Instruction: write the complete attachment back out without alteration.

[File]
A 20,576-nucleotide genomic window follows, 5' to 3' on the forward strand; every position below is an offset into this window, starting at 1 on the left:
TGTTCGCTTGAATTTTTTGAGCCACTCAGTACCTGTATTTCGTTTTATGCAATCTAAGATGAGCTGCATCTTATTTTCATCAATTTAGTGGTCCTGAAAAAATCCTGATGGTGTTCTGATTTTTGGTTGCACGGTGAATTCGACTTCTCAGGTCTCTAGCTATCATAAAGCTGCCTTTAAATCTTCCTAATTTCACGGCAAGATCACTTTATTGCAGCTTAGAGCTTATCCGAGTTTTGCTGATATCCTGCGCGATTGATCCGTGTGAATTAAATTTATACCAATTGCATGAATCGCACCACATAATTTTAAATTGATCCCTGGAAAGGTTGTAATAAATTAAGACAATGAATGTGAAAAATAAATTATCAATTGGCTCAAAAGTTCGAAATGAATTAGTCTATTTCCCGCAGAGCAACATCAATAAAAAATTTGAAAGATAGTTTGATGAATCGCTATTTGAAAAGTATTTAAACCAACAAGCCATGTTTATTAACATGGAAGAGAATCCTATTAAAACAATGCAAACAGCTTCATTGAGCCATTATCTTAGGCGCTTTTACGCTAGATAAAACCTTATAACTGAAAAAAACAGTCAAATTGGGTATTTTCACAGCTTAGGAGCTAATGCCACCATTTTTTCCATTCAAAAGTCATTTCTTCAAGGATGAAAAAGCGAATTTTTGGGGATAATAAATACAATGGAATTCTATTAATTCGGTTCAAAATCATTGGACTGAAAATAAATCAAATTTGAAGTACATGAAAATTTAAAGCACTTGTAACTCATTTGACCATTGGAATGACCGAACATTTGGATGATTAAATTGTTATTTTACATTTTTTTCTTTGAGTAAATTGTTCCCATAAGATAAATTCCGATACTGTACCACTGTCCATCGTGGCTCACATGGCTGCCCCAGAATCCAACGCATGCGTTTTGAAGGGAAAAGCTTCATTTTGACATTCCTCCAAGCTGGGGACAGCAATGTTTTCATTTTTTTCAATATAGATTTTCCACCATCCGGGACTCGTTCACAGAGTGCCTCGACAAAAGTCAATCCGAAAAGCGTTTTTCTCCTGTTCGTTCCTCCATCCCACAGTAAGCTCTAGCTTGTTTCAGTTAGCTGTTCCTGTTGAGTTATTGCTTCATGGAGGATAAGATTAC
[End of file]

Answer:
A 20,576-nucleotide genomic window follows, 5' to 3' on the forward strand; every position below is an offset into this window, starting at 1 on the left:
TGTTCGCTTGAATTTTTTGAGCCACTCAGTACCTGTATTTCGTTTTATGCAATCTAAGATGAGCTGCATCTTATTTTCATCAATTTAGTGGTCCTGAAAAAATCCTGATGGTGTTCTGATTTTTGGTTGCACGGTGAATTCGACTTCTCAGGTCTCTAGCTATCATAAAGCTGCCTTTAAATCTTCCTAATTTCACGGCAAGATCACTTTATTGCAGCTTAGAGCTTATCCGAGTTTTGCTGATATCCTGCGCGATTGATCCGTGTGAATTAAATTTATACCAATTGCATGAATCGCACCACATAATTTTAAATTGATCCCTGGAAAGGTTGTAATAAATTAAGACAATGAATGTGAAAAATAAATTATCAATTGGCTCAAAAGTTCGAAATGAATTAGTCTATTTCCCGCAGAGCAACATCAATAAAAAATTTGAAAGATAGTTTGATGAATCGCTATTTGAAAAGTATTTAAACCAACAAGCCATGTTTATTAACATGGAAGAGAATCCTATTAAAACAATGCAAACAGCTTCATTGAGCCATTATCTTAGGCGCTTTTACGCTAGATAAAACCTTATAACTGAAAAAAACAGTCAAATTGGGTATTTTCACAGCTTAGGAGCTAATGCCACCATTTTTTCCATTCAAAAGTCATTTCTTCAAGGATGAAAAAGCGAATTTTTGGGGATAATAAATACAATGGAATTCTATTAATTCGGTTCAAAATCATTGGACTGAAAATAAATCAAATTTGAAGTACATGAAAATTTAAAGCACTTGTAACTCATTTGACCATTGGAATGACCGAACATTTGGATGATTAAATTGTTATTTTACATTTTTTTCTTTGAGTAAATTGTTCCCATAAGATAAATTCCGATACTGTACCACTGTCCATCGTGGCTCACATGGCTGCCCCAGAATCCAACGCATGCGTTTTGAAGGGAAAAGCTTCATTTTGACATTCCTCCAAGCTGGGGACAGCAATGTTTTCATTTTTTTCAATATAGATTTTCCACCATCCGGGACTCGTTCACAGAGTGCCTCGACAAAAGTCAATCCGAAAAGCGTTTTTCTCCTGTTCGTTCCTCCATCCCACAGTAAGCTCTAGCTTGTTTCAGTTAGCTGTTCCTGTTGAGTTATTGCTTCATGGAGGATAAGATTAC